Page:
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The only problem in using this thread is that it’s so thin that it easily slips through the opening or split left in the rings. To correct this, each ring had a small drop of medium (gap-filling) CA glue applied to the split in the ring.

 

Each end of the thread was fed up through the pair of rings to be joined

 

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and then down through the opposite rings.

 

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The ends of the threads were brought up each side of the thread weave created above and tied in a simple knot.

 

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The ends were brought down around the thread weave, and double knotted.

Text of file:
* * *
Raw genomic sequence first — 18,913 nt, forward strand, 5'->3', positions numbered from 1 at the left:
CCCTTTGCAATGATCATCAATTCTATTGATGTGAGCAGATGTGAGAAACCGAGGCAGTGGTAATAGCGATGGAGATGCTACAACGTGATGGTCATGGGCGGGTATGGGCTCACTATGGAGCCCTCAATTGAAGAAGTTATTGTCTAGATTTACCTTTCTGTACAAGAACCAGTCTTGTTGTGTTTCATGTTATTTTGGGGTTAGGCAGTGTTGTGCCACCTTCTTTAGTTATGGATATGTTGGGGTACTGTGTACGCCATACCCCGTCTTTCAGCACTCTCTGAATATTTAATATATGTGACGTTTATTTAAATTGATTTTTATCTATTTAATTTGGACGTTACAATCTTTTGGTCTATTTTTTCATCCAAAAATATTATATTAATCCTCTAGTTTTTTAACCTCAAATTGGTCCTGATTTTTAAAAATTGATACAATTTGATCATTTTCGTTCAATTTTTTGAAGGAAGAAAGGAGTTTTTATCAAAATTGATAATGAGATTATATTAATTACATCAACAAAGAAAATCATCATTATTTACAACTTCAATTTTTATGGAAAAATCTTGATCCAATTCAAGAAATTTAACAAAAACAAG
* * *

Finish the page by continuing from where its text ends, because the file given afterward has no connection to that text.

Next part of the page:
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Finally the thread ends were brought up again and a final knot was made on top of the ‘figure eight’ configuration.

 

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                        1191.thumb.jpg.8f7666c185022d287e7de92cac79c881.jpg

 

A drop of CA glue was applied to the knot to secure it, using a small pin held in a pin vise as the applicator.

 

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After the CA dried the ends were trimmed using a sharp scalpel.

 

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The result was a passable pair of rings joined by a “figure eight”.

 

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I proceeded to tie a few rings together, and found that holding a string of rings required an adjustment to the placement of the holding devices.